“This is the loss of a battle, but it is not necessarily the loss of a war, and this war will go on,” Eric Holder, the former U.S. attorney general and Democrat, told MSNBC, saying that he and the Democratic Party will be suing in states where state constitutions protect voting rights. “This fight for voting rights and voter protection and for our democracy will continue.”

“The stakes are too important to give up now,” said Damon Hewitt, president and executive director of the Lawyers’ Committee for Civil Rights Under Law, which for years has operated an Election Day hotline to help people vote. “Our country cannot claim to be free while allowing states to legislate away that freedom at will.”

In recent weeks, as it became clear that the Senate was not going to change its rules to allow the Freedom to Vote Act and the John Lewis Voting Rights Advancement Act to pass with a simple majority, there have been efforts by some lawmakers, election policy experts, and civil rights advocates to identify what election reforms could pass the Senate.

“There are several areas… where I think there could be bipartisan consensus,” said David Becker, executive director of the Center for Election Innovation and Research, in a briefing on January 20. “These areas are all around those guardrails of democracy. They are all about ensuring that however the voters speak that their voice is heard… and cannot be subverted by anyone in the post-election process.”

Becker cited updating the 1887 Electoral Count Act, which addressed the process where state-based slates of presidential electors are accepted by Congress. (In recent weeks, new evidence has surfaced showing that Donald Trump’s supporters tried to present Congress with forged certificates as part of an effort to disrupt ratifying the results on January 6, 2021.) Updating that law could also include clarifying which state officials have final authority in elections and setting out clear timetables for challenging election results in federal court after Election Day.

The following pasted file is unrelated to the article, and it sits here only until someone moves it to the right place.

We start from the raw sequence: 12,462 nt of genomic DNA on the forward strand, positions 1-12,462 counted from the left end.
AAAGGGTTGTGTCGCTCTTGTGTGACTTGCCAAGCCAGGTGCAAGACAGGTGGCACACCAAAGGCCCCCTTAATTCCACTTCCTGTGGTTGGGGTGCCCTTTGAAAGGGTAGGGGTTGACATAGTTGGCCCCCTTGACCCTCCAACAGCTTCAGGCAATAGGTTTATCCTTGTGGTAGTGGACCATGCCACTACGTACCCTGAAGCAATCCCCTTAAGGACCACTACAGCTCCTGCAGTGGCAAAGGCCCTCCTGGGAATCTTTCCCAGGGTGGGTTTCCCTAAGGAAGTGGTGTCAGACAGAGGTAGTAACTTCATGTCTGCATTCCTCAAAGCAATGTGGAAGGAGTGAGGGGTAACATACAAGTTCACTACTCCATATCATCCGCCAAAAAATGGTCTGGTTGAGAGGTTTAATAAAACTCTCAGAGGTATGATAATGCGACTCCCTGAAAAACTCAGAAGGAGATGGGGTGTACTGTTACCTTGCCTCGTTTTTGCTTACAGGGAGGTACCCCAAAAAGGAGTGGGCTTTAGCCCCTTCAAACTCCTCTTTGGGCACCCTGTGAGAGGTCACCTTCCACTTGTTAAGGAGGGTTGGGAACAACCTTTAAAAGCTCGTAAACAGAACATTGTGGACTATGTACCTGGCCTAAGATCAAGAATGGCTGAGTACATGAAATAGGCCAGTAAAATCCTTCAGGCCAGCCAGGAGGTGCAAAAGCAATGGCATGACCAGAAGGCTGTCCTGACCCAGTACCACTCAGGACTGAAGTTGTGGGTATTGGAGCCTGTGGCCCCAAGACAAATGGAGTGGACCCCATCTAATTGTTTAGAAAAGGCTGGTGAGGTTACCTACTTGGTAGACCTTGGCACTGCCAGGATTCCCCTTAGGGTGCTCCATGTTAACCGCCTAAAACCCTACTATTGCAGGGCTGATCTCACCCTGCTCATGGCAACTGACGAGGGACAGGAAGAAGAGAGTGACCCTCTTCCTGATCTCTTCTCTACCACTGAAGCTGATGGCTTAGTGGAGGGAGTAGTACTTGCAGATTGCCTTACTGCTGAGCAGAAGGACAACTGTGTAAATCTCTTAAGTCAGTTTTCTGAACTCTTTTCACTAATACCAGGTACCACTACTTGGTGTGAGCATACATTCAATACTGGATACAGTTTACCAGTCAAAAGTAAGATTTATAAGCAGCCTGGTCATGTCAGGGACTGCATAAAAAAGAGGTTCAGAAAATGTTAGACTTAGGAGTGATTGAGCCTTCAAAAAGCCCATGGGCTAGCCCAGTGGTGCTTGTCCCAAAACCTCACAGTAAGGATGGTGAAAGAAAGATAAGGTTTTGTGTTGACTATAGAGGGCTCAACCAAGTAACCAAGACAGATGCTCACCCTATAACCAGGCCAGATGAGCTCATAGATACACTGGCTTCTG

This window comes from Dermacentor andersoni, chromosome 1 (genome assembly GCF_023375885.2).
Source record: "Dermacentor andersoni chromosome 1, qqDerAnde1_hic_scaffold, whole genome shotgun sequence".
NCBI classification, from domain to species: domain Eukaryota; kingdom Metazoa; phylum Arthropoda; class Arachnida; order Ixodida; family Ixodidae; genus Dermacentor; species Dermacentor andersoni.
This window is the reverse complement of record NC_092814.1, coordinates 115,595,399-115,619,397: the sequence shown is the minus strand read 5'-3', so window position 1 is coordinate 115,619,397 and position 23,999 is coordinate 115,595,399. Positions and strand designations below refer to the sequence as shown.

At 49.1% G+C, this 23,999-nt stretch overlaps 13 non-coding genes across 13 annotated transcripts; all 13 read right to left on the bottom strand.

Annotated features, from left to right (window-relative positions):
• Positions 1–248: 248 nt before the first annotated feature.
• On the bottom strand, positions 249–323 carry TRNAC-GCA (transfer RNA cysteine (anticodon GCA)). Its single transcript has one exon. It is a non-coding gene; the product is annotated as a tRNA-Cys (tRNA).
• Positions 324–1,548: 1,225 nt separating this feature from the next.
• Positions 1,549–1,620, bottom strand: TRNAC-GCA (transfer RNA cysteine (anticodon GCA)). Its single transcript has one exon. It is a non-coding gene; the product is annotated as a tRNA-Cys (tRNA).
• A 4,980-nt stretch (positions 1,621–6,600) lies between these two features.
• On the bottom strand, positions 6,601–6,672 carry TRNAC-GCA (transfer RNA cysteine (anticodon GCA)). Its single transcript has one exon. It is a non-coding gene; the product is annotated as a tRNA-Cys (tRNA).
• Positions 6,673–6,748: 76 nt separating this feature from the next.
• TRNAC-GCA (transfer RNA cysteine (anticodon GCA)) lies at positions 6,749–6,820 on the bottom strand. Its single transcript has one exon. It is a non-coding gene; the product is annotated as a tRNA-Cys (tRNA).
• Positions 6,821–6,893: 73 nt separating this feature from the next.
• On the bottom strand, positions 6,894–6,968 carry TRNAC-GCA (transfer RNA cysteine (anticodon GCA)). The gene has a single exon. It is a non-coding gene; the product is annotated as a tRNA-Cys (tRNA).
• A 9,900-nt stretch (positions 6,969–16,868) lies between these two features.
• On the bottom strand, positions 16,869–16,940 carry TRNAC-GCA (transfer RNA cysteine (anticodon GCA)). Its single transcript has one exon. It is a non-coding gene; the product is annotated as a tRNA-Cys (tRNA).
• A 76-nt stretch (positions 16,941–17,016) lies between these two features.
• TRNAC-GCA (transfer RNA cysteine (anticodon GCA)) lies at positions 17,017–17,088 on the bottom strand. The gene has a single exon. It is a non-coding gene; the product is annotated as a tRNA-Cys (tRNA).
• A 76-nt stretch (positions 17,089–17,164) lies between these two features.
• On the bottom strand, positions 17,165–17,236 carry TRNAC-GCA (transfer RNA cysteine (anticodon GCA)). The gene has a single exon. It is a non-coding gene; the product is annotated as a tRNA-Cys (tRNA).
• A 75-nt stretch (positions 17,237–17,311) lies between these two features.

Five centrist Washington-based think tanks issued a report on January 20, Prioritizing Achievable Federal Election Reform, which suggested federal legislation could codify practices now used by nearly three-quarters of the states. Those include requiring voters to present ID, offering at least a week of early voting, allowing all voters to request a mailed-out ballot, and allowing states to start processing returned absentee ballots a week before Election Day.

But the report, which heavily drew on a task force of 29 state and local election officials from 20 states convened by Washington’s Bipartisan Policy Center, was notable in what it did not include, such as restoring the major enforcement section of the Voting Rights Act of 1965, which was removed by the U.S. Supreme Court in 2013. It did not mention the Electoral Count Act nor growing threats to election officials from Trump supporters.

“This won’t satisfy all supporters of the Freedom to Vote Act, but this is a plausible & serious package of reforms to make elections more accessible and secure that could attract bipartisan support,” tweeted Charles Stewart III, a political scientist and director of the MIT Election Data and Science Lab. “A good starting point.”

The reason the centrist recommendations won’t satisfy civil rights advocates is that many of the most troubling developments since the 2020 election would likely remain.

Targeting Battleground States

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Donald Trump Now Leads An Authoritarian Movement

Politico Magazine published an article Thursday that perfectly embodies the failures of tabloid-style political journalism to address the fundamental dangers facing the country: “145 Things Donald Trump Did in His First Year as the Most Consequential Former President Ever.”

“In ways both absurd and serious, the 45th president refused to let go of the spotlight or his party and redefined what it means to be a former leader of the free world,” the article sub-headline states, sitting above a colorful image containing a photo of a smiling Trump and images that have defined his post-presidency, including his second impeachment, golf clubs, and a vaccination needle.